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    @nick012000: Do you even have a permit for that? Also, who is going to buy those barrels from you? Sure, you may claim that the barrels still contain crude oil, but that $1000 quality check is going to eat into your profits. There are companies which store oil on a commercial basis (e.g. Vopak); they can handle physical delivery. But they're not going to deal with you for just a few barrels. – MSalters Mar 24 '20 at 9:35
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    @nick012000 There was a story about that in the daily wtf years ago: thedailywtf.com/articles/Special-Delivery – Naktibalda Mar 24 '20 at 9:49
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Is it possible to trade these commodities on the stock market?

No. Commodities are traded in a commodities market. Stock markets are for stocks. Please do a lot of research prior to executing trades it is akin to options investing. However you can trade companies that benefit from increasing prices in oil and gas. For example Exxon or for a more diversified selection the Vanguard Energy ETF.

Is it possible to do that?

Yes of course. Here is one example. Keep in mind that you will be trading contracts with a unit size of 1,000 barrels and that they are contracts with expiration dates.

I don't care about dividends.

It doesn't matter. As long as I can buy it today and sell it at a date of my choosing, I'm fine.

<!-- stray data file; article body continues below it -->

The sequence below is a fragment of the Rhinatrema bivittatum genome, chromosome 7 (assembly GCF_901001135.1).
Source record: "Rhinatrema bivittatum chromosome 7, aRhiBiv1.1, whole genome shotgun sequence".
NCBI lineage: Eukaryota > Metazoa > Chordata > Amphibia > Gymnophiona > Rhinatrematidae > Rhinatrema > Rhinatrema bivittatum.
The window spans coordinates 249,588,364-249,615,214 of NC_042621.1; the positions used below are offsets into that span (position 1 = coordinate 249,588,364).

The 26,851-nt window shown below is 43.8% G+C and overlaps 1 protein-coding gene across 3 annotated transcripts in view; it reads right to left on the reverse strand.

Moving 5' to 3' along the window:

These comments suggest you do not really understand the risks. You may want to educate yourself quite a bit.

The current bear market is nothing new. Its happened before and will again. Every day the markets provide opportunity, some are better for buying others for selling. It is impossible to reliably time the market unless your horizon is long term.

Having said that I agree with you. To me this bear market has no merit, and will turn around very quickly. However some really smart and savvy people disagree with me. They feel that this bear market will last for a couple of years.

My strategy was to pick up some stocks at a bargain and invest heavily in index funds. I did it with some of my savings, and money I had earmarked for business opportunities. Also I directed 100% of my 401K contributions to stocks. Of course I maintained a healthy emergency fund.

So if I am wrong, it doesn't matter. I will get dividends (even if they are lowered in a long term bear market), and eventually the prices will rebound. Much like investors were rewarded after the crash in 2009, I expect to be rewarded in the future.